Testing Overview & Contents
Placement tests are skills tests. As part of the placement process, the test results will be used to place you into the first semester courses that match your skill levels. There are three test areas: math, reading, and English.
Every major requires one or more math courses. The math placement test series is designed to place you into the highest math placement your skill level will allow. There are three parts of the math test. Not all students will take all three math tests; see below. The three parts are as follows:
- Pre-algebra/elementary algebra - measures ability to perform basic operations and to solve problems that involve pre-algebra and elementary algebraic skills and concepts.
Test length: 45 minutes - 58 questions.
- Intermediate algebra - measures ability to perform basic algebraic operations and to solve problems that involve intermediate algebraic skills and geometry concepts.
Test length: 30 minutes - 26 questions.
- Functions and graphs - measures ability to perform operations and to solve problems that involve functions and graphs. Readiness for calculus is determined through use of algebraic, trigonometric, exponential, and logarithmic functions.
Test length: 45-minutes - 37 questions.
The parts you take will be determined by demonstrated skill levels. Specifically, students who score a 550 or higher on the Math SAT or a 23 or higher on the Math ACT will have the opportunity to take the intermediate algebra and functions and graphs tests, which determine possible placement into a higher level math course. Students testing below 550 on the SAT or below 23 on ACT will take the pre-algebra/elementary algebra and intermediate algebra tests; those who do well on those tests will be invited to take the functions and graphs test.
For all parts of the math test, calculators are optional. You may use a calculator if you choose but are not required to do so. Specifically, the math tests are designed to be completed using pencil and paper. If you are not comfortable using a calculator, it is best not to use one. Struggling with a calculator while testing will cost you time. If you choose to use a calculator, bring a four-function scientific or graphing calculator, such as the TI-84 Plus.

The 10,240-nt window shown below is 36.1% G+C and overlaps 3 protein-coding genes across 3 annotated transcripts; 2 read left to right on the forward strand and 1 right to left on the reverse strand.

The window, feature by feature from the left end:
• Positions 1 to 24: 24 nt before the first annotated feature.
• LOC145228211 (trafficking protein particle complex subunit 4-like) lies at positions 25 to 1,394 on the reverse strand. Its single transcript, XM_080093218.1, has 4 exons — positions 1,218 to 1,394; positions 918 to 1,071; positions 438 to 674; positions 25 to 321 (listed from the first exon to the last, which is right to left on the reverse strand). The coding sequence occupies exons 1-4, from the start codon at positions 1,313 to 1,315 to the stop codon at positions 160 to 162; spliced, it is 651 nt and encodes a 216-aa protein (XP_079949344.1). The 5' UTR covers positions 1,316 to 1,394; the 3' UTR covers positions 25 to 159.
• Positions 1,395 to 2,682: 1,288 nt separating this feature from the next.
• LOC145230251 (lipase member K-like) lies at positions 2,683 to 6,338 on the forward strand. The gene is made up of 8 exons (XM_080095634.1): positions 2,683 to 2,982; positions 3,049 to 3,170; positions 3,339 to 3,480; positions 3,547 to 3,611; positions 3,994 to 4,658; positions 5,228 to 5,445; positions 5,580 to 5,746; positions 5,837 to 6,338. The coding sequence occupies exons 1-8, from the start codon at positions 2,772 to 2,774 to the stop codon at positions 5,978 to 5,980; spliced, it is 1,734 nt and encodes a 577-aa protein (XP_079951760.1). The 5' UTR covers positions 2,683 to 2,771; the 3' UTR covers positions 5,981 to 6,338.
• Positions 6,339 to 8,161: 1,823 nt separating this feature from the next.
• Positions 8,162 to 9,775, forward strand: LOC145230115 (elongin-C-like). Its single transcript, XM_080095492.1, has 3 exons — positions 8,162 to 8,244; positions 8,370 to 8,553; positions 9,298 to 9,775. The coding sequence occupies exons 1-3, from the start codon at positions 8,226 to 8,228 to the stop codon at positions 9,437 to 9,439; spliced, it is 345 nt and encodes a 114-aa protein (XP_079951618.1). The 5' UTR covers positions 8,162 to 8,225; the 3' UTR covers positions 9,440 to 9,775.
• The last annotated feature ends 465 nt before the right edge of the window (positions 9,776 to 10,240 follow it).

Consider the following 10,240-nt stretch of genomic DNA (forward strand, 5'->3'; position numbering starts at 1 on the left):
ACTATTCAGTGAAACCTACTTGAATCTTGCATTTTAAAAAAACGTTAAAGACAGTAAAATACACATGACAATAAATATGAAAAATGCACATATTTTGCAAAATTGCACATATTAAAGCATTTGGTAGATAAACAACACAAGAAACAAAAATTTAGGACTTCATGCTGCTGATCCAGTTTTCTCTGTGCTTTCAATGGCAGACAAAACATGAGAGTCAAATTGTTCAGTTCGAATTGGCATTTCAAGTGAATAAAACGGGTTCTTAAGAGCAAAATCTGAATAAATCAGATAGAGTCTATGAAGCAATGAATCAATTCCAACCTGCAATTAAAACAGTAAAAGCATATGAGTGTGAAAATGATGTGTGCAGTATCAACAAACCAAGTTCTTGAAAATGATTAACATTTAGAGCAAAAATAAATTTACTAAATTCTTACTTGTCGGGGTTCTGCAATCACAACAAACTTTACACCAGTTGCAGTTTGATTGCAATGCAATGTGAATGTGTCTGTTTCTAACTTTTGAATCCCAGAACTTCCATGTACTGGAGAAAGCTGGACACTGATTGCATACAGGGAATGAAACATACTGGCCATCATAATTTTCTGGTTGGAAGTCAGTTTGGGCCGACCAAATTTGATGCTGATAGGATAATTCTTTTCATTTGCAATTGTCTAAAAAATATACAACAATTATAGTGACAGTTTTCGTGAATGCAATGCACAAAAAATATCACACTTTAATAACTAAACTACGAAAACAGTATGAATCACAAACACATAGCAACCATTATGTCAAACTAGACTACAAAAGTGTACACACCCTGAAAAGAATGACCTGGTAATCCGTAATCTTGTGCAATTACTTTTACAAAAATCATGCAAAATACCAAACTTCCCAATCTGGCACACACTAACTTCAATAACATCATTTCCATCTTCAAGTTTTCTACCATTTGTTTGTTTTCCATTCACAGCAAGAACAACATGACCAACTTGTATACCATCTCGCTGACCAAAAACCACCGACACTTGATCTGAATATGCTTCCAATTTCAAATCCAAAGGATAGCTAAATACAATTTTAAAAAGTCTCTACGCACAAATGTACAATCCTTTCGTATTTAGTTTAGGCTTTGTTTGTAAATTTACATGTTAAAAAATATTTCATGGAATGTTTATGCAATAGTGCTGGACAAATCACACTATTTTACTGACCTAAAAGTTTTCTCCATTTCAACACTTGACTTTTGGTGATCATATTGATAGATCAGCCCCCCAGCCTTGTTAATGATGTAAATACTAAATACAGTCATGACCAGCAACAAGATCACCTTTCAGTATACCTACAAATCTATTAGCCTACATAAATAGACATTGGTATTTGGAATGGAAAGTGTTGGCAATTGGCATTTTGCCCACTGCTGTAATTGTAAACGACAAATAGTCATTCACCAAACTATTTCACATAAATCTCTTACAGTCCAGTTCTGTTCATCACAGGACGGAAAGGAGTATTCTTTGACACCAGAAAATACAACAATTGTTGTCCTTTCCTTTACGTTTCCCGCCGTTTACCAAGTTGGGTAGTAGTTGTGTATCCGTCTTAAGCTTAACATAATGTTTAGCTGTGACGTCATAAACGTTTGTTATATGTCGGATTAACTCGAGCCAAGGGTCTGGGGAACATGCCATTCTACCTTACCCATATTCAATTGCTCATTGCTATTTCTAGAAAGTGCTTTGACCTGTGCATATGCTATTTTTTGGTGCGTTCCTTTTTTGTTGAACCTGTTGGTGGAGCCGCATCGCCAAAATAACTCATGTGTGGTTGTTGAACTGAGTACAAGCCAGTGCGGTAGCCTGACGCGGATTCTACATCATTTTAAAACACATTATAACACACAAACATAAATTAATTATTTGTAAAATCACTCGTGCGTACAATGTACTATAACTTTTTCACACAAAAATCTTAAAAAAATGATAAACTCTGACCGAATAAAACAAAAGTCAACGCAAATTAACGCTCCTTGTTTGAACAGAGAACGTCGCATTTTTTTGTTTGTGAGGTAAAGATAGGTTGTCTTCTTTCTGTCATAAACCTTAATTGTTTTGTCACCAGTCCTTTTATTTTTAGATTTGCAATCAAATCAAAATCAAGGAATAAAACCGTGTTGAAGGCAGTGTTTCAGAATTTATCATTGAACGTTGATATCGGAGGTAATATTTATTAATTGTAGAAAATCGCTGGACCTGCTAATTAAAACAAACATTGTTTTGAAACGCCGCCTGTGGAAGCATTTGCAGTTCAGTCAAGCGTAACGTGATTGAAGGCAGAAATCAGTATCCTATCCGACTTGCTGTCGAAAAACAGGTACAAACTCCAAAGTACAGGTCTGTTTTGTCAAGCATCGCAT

Math test FAQs
Questions about the math tests may be answered by reading the Math FAQs provided by the School of Sciences, Humanities & Visual Communications.
Your ability to read and comprehend complex information will be important to all courses in your major. The purpose of the reading placement test is to determine if your reading skills are sufficient to support the type and amount of reading you will find in college-level programs.
The reading test consists of two parts: vocabulary and comprehension. You will have 15 minutes to answer 80 vocabulary questions and 20 minutes to read 7 short passages and answer 38 questions.
All majors require writing assignments. The English essay is used to determine if you are ready for college-level writing. For the English placement test you will be given a choice between two topics and asked to write an essay exploring a central or controlling idea; it is important that you use details, examples, and specifics to provide strong support for your ideas. Your essay will be evaluated with the following skills in mind:
- idea development
- sentence structure
- word choice
- spelling and punctuation
You will have 30 minutes to complete the essay.